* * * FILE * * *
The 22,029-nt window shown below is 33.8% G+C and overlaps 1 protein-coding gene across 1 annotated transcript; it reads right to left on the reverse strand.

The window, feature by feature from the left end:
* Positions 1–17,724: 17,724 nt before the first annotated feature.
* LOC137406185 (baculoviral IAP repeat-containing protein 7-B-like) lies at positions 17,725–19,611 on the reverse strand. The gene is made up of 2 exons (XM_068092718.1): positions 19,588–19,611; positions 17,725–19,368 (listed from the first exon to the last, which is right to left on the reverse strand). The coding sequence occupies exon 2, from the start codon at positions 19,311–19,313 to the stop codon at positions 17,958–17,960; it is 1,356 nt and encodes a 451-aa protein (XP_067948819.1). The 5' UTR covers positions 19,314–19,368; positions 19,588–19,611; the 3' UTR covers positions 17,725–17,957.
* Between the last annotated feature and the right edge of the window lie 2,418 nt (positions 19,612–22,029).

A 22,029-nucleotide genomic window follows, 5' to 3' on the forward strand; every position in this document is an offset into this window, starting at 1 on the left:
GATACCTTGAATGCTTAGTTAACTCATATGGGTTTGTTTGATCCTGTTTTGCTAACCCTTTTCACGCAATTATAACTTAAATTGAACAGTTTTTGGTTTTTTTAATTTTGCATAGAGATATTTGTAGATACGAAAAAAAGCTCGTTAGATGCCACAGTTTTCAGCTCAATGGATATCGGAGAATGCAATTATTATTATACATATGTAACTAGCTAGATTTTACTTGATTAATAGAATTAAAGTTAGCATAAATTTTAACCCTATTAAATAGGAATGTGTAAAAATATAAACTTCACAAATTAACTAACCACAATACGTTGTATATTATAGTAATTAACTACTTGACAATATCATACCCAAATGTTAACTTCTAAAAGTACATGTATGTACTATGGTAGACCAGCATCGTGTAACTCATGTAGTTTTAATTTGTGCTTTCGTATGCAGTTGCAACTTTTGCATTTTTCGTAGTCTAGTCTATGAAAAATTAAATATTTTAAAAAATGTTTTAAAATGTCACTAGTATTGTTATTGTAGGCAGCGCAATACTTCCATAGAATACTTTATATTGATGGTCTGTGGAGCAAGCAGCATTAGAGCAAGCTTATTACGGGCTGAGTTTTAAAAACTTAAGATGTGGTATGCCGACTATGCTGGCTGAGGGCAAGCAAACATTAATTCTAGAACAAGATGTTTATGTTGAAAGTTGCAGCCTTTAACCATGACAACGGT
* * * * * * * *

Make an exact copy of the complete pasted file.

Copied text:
The 22,029-nt window shown below is 33.8% G+C and overlaps 1 protein-coding gene across 1 annotated transcript; it reads right to left on the reverse strand.

The window, feature by feature from the left end:
* Positions 1–17,724: 17,724 nt before the first annotated feature.
* LOC137406185 (baculoviral IAP repeat-containing protein 7-B-like) lies at positions 17,725–19,611 on the reverse strand. The gene is made up of 2 exons (XM_068092718.1): positions 19,588–19,611; positions 17,725–19,368 (listed from the first exon to the last, which is right to left on the reverse strand). The coding sequence occupies exon 2, from the start codon at positions 19,311–19,313 to the stop codon at positions 17,958–17,960; it is 1,356 nt and encodes a 451-aa protein (XP_067948819.1). The 5' UTR covers positions 19,314–19,368; positions 19,588–19,611; the 3' UTR covers positions 17,725–17,957.
* Between the last annotated feature and the right edge of the window lie 2,418 nt (positions 19,612–22,029).

A 22,029-nucleotide genomic window follows, 5' to 3' on the forward strand; every position in this document is an offset into this window, starting at 1 on the left:
GATACCTTGAATGCTTAGTTAACTCATATGGGTTTGTTTGATCCTGTTTTGCTAACCCTTTTCACGCAATTATAACTTAAATTGAACAGTTTTTGGTTTTTTTAATTTTGCATAGAGATATTTGTAGATACGAAAAAAAGCTCGTTAGATGCCACAGTTTTCAGCTCAATGGATATCGGAGAATGCAATTATTATTATACATATGTAACTAGCTAGATTTTACTTGATTAATAGAATTAAAGTTAGCATAAATTTTAACCCTATTAAATAGGAATGTGTAAAAATATAAACTTCACAAATTAACTAACCACAATACGTTGTATATTATAGTAATTAACTACTTGACAATATCATACCCAAATGTTAACTTCTAAAAGTACATGTATGTACTATGGTAGACCAGCATCGTGTAACTCATGTAGTTTTAATTTGTGCTTTCGTATGCAGTTGCAACTTTTGCATTTTTCGTAGTCTAGTCTATGAAAAATTAAATATTTTAAAAAATGTTTTAAAATGTCACTAGTATTGTTATTGTAGGCAGCGCAATACTTCCATAGAATACTTTATATTGATGGTCTGTGGAGCAAGCAGCATTAGAGCAAGCTTATTACGGGCTGAGTTTTAAAAACTTAAGATGTGGTATGCCGACTATGCTGGCTGAGGGCAAGCAAACATTAATTCTAGAACAAGATGTTTATGTTGAAAGTTGCAGCCTTTAACCATGACAACGGT